Let's Discuss Some Leasing Details to Inform Potential Lessees
Our Coldwell Banker Mid-Atlantic Certified Leasing Agent Course teaches us "Leasing is not the devil's work but the devil is in the details." I have taken this course and try to attend the updated course annually as with each legislative session, laws and regulations tend to change. So the below is kind of long but I want to be your information resource and leases have a lot of intricacies about which an agent and consumer and the landlord need to be aware.
So, here we go with a few key points in a nutshell that many folks may not know, or understand entirely. Resources, beginning with your REALTOR, are available for further reading.
- Statewide Requirement regarding age of a property and the potential for lead paint; this is taken very seriously and a landlord can be finds by the Maryland Department of the Environment for non-compliance. Maryland requires all properties to be tenant-occupied that were built prior to 1978 to have a lead paint inspection and ensure the property does not pose a danger to the tenant(s). There are two types - lead safe and lead free and the information can be found on the MDE website. This requirement became effective on 1 January 2015. These properties must be registered annually (for lead safe) on the MDE website and a copy of the inspection certificate and lead informational documents must be provided to the tenant(s), the latter every two years. The inspection must be complete prior to a tenant occupying the property and a new inspection must be completed (if lead safe) upon the changing of tenants. Whew!
- The tenant, or lessee, is the party that is financially responsible for the lease - names party on the lease. All lessees are occupants but not all occupants are lessees.
- Maryland law and pets is fairly broad and varies among jurisdictions and even HOA covenants. So, I will stick to briefly mentioning Service vs Companion pets. Folks with Service pets do not have to provide documentation. Companion pets are prescribed so a landlord may ask for a prescription from the issuing physician. In either case the owner CANNOT ask for an additional deposit.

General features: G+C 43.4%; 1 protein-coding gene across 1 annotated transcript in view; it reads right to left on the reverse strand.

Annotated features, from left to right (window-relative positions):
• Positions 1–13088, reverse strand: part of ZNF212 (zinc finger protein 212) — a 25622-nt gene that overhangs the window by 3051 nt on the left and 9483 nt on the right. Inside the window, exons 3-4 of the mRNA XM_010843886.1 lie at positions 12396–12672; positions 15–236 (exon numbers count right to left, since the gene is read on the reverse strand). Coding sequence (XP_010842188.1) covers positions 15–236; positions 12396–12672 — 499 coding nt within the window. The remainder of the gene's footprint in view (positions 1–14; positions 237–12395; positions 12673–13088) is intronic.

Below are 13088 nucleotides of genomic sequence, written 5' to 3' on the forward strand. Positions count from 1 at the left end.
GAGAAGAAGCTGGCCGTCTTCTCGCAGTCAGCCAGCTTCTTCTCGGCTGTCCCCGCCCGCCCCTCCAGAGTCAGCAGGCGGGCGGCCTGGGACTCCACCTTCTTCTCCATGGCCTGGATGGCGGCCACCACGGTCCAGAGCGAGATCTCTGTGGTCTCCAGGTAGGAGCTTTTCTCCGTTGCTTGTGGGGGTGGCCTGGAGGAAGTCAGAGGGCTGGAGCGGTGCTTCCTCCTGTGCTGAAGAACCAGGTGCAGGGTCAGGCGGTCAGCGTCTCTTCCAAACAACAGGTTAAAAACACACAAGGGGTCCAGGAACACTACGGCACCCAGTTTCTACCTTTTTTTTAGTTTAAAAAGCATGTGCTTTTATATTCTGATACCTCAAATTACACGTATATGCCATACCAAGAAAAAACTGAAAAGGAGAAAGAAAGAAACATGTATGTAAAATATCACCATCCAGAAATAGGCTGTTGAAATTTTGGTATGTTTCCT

- About Security deposits - Maryland is very specific. A security deposit in Maryland can be no more than 2 months rent for any purpose to include pet deposits, furniture, other...for any purpose, period. So, be prepared to provide the first month's rent, and up to two more month's rent for security deposits so you do not get caught short unexpectedly. This would = 3 months' rent and no more. When a tenant vacates a property, provided the occupancy warrants return of the security deposit, it must be returned with Interest. Yes, interest that is calculated at a particular treasury rate...thankfully there are calculators to help landlords (and tenants) figure this one out, because the amount changed on 1 January 2015.
- Late rent payments - Maryland law regulates how much a landlord can charge a tenant for late rent to no more than 5% of the total rent as a penalty for a late rent payment.
- Unrelated occupancy rules, governing groups of tenants, vary among counties. Check with your agent who should be aware.
- A brief note on vouchers and Section 8 housing - an agent needs to ask a potential applicant the amount of their voucher ONLY to help determine if the applicant meets the financial ability guidelines. If you want to find out about Section 8 properties, please go to the check availability on a Section 8 housing website.
- By protocol leases should begin on the 1st of the month; however, if this is not possible, a pro-rata period will be entered. The rent for pro-rata is divided by 30 days, no matter how many days the month may have. Yes, we use another formula to help get this correct.
Again, let me be your knowledge resource! Thank you.